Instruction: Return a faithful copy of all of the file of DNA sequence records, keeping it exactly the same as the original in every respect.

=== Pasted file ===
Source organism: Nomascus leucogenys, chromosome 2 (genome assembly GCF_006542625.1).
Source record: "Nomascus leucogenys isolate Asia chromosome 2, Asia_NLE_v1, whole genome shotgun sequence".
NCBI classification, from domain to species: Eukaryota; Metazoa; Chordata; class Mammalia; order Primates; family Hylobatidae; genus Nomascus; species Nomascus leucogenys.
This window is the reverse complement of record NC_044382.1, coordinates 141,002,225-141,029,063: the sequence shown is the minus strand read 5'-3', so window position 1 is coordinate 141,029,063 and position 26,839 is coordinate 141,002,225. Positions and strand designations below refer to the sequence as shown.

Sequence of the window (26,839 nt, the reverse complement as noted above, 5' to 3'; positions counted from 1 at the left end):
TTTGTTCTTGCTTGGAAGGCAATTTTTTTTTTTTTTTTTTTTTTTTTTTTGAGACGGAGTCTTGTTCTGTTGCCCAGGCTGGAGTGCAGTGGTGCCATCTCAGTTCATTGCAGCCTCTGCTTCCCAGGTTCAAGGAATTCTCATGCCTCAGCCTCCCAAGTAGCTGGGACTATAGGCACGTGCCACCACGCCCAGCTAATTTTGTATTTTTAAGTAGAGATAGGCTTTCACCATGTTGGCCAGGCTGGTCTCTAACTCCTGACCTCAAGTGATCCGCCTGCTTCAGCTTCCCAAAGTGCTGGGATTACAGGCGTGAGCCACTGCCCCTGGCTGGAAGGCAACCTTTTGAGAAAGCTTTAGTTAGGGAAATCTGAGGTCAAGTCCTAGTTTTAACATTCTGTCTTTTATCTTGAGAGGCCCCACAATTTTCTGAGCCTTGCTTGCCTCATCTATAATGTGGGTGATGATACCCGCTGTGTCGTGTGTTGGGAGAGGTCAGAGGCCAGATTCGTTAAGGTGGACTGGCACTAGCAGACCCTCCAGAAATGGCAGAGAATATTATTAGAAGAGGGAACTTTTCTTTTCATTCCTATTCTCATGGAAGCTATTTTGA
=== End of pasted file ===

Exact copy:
Source organism: Nomascus leucogenys, chromosome 2 (genome assembly GCF_006542625.1).
Source record: "Nomascus leucogenys isolate Asia chromosome 2, Asia_NLE_v1, whole genome shotgun sequence".
NCBI classification, from domain to species: Eukaryota; Metazoa; Chordata; class Mammalia; order Primates; family Hylobatidae; genus Nomascus; species Nomascus leucogenys.
This window is the reverse complement of record NC_044382.1, coordinates 141,002,225-141,029,063: the sequence shown is the minus strand read 5'-3', so window position 1 is coordinate 141,029,063 and position 26,839 is coordinate 141,002,225. Positions and strand designations below refer to the sequence as shown.

Sequence of the window (26,839 nt, the reverse complement as noted above, 5' to 3'; positions counted from 1 at the left end):
TTTGTTCTTGCTTGGAAGGCAATTTTTTTTTTTTTTTTTTTTTTTTTTTTGAGACGGAGTCTTGTTCTGTTGCCCAGGCTGGAGTGCAGTGGTGCCATCTCAGTTCATTGCAGCCTCTGCTTCCCAGGTTCAAGGAATTCTCATGCCTCAGCCTCCCAAGTAGCTGGGACTATAGGCACGTGCCACCACGCCCAGCTAATTTTGTATTTTTAAGTAGAGATAGGCTTTCACCATGTTGGCCAGGCTGGTCTCTAACTCCTGACCTCAAGTGATCCGCCTGCTTCAGCTTCCCAAAGTGCTGGGATTACAGGCGTGAGCCACTGCCCCTGGCTGGAAGGCAACCTTTTGAGAAAGCTTTAGTTAGGGAAATCTGAGGTCAAGTCCTAGTTTTAACATTCTGTCTTTTATCTTGAGAGGCCCCACAATTTTCTGAGCCTTGCTTGCCTCATCTATAATGTGGGTGATGATACCCGCTGTGTCGTGTGTTGGGAGAGGTCAGAGGCCAGATTCGTTAAGGTGGACTGGCACTAGCAGACCCTCCAGAAATGGCAGAGAATATTATTAGAAGAGGGAACTTTTCTTTTCATTCCTATTCTCATGGAAGCTATTTTGA